You might want to get a good reference on Algebraic formulae, or maybe you'll just want to buy "Javascript, the good parts". For some learning curves, this work has already been partially done. If you're trying to learn C# from a Java background (and vice-versa) there's a litany of blog posts and websites that map out the differences, and contain references/resources to help you learn.

Make sure that the resources are not just references - make sure they include tests or exercises to help you assess whether you've learned a concept properly. Reading about tail-recursion is one thing, groking how it's implemented in your language of choice is another.

Build something real

It's almost impossible to do any sort of real learning without a tangible goal in mind. This is especially true of applied arts - which is what programming language use is. Make sure you have a real target to aim for - building something is usually the best choice.

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Identify the Programming Paradigm(s)

I usually identify what the primary paradigms for the language are. I think of problems differently depending on paradigm.

Identify the Idioms

All languages have idioms. Idioms vary in size and scope from how you structure code, all the way to particular code fragments. You should always try and use a languages idioms.

Write code

I usually write some functional code. Anything from a Primes Sieve to toy web apps. The problems I choose are usually specific to what I intend to use the language for.

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Just dive in!!

Considering you already know how to program and know several languages, except if that language introduces a very deep paradigm shift, I'd say (concurrently):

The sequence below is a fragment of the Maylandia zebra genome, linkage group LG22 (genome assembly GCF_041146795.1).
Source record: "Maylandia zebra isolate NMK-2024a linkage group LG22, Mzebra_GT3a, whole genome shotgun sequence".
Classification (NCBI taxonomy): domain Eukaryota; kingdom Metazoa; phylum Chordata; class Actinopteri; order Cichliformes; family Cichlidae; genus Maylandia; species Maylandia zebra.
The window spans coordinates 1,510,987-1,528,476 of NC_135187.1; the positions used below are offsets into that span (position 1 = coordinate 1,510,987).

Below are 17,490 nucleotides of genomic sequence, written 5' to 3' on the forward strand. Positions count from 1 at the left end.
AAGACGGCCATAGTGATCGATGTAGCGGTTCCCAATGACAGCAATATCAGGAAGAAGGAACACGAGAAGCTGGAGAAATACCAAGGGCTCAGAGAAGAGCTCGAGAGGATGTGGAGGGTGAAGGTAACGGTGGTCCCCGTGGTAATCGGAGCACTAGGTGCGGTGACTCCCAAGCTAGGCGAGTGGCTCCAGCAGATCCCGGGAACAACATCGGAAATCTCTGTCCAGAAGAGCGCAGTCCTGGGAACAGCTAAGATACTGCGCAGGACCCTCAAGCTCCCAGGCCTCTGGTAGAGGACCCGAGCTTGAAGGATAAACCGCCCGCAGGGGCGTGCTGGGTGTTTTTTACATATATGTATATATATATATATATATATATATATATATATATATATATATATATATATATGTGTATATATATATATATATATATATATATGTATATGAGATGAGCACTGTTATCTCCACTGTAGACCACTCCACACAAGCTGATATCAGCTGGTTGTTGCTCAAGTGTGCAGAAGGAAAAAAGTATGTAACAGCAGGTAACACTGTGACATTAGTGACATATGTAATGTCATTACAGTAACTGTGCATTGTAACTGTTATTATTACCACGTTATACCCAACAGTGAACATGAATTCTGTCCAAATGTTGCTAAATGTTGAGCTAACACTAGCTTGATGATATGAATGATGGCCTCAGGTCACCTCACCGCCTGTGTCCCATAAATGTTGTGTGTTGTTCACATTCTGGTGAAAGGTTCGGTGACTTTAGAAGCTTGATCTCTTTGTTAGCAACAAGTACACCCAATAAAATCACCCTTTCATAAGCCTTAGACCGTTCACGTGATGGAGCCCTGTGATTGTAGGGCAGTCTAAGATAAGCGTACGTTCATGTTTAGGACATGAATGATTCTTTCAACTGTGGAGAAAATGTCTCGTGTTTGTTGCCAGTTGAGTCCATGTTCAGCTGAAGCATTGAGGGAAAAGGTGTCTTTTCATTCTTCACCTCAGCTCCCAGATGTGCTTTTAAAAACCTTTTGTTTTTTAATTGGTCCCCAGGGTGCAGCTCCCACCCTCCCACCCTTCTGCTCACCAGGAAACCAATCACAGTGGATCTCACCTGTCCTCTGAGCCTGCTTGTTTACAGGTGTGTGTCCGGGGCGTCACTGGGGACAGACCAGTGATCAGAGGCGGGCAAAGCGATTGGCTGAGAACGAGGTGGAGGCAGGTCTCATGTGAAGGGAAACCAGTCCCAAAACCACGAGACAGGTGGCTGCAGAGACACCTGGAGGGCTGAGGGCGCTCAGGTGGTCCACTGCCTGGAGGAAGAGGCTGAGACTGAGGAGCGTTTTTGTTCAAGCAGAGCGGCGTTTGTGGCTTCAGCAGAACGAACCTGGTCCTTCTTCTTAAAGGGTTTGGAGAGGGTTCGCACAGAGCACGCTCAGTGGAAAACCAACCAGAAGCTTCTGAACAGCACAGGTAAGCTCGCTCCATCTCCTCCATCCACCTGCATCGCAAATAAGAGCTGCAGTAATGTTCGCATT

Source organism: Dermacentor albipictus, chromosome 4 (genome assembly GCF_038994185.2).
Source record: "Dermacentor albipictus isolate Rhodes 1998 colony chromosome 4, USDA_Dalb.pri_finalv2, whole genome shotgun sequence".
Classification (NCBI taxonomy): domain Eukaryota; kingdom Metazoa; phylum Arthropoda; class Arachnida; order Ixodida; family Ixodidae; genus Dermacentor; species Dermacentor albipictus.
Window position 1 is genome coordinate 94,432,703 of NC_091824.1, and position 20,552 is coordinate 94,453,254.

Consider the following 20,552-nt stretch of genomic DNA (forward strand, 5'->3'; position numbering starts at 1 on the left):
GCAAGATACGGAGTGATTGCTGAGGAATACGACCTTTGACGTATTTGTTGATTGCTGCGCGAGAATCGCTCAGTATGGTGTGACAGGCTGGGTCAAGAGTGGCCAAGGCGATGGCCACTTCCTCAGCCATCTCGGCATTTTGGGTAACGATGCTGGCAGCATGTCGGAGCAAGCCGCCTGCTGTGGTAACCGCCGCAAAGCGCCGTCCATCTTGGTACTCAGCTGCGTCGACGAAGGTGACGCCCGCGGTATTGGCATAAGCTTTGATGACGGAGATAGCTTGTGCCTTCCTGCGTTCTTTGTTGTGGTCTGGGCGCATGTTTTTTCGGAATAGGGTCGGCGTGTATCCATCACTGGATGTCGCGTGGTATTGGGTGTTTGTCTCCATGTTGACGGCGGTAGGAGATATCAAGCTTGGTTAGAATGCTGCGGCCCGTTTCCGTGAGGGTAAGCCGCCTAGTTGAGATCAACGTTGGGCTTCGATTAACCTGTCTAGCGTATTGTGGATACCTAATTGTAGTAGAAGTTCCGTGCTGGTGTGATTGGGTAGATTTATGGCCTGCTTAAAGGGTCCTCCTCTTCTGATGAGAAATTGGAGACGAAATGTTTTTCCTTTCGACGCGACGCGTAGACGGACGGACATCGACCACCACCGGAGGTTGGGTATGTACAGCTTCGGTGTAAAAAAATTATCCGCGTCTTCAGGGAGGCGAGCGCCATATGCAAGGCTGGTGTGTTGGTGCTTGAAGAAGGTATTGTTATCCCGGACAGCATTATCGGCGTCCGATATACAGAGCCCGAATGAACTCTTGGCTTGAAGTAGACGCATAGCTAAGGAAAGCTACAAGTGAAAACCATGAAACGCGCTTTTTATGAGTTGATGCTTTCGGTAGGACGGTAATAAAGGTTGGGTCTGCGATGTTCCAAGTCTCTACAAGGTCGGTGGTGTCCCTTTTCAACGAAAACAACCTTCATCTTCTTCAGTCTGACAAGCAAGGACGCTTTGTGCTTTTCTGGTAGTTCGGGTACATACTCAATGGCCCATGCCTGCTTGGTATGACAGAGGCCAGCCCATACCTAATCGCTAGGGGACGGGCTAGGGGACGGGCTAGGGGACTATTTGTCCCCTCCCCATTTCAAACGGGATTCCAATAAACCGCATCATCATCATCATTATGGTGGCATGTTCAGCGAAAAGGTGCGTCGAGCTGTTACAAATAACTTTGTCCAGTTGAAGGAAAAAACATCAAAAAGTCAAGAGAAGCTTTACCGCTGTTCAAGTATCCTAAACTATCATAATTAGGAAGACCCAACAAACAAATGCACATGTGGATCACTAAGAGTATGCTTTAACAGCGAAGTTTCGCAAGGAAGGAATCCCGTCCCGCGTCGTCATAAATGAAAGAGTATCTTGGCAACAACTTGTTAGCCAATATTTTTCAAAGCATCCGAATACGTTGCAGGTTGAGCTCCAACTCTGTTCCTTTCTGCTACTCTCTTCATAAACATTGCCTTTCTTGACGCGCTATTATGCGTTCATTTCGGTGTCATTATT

• find a pet project to drive you,
  • and on the side program some puzzlers

Learn, Practice, Apply (until satisfied)

The classic 99 Prolog Puzzles (here, the 99 Puzzles in Scala) or the Project Euler are usually good places to look for small puzzlers to re-implement. Or lurk around StackOverflow and re-write some nice answers in your target language, trying not to do a line-by-line rewrite but something that captures the essence of your new language.

Learn with the puzzlers, read blogs and essays on the side to get a deeper understanding of the language and get a feel of the tooling and the holy wars of your new community, and write your test project to apply your new found knowledge and skills and see what road-bumps you run into.

Speaking of Community...

Share and expose yourself. (Not too much, though.)

Maybe you also want to visit a local user group, find buddies to code with (to get some constructive criticism and not lock yourself in a specific mindset), and subscribe to that scary IRC channel or mailing-list where they drop strange words about AST trees and write philosophic tirades about how monads are not monads and how once you've met some strange girl you cannot go back.

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I know this sounds lame, but start coding something, even if it is silly, and use lots of Google for things following this pattern:

how do I do [something from one language] in [another language]

If the words are common use quoted literals.

It is a common enough question that pretty much the only times I don't find an answer anymore is when I find a page that explains why it cannot be done.

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As a specific suggestion for just using the language:

Fix Bugs

  1. Find an interesting open-source project in the target language, preferably one with a public bug tracker, moderately active development, and a decent test suite.
  2. Pick a bug to fix, preferably one that annoys you when you actually use the program.
  3. Figure out why the program exhibits the buggy behavior.
  4. Write tests and code to fix the problem.
  5. Submit a patch upstream.
  6. Revise your patch until the upstream developers are happy.
  7. Go back to step 1 or 2.

This process tends to be more fulfilling than writing yet another toy program, but much easier than starting your own full project from scratch. You get exposed to some of the language idioms in their natural context, and (with any luck) someone's idea of what good code looks like.

On the other hand, it can also be extremely frustrating, particularly if you pick a nasty bug, or if the developers reject your patch without properly explaining why.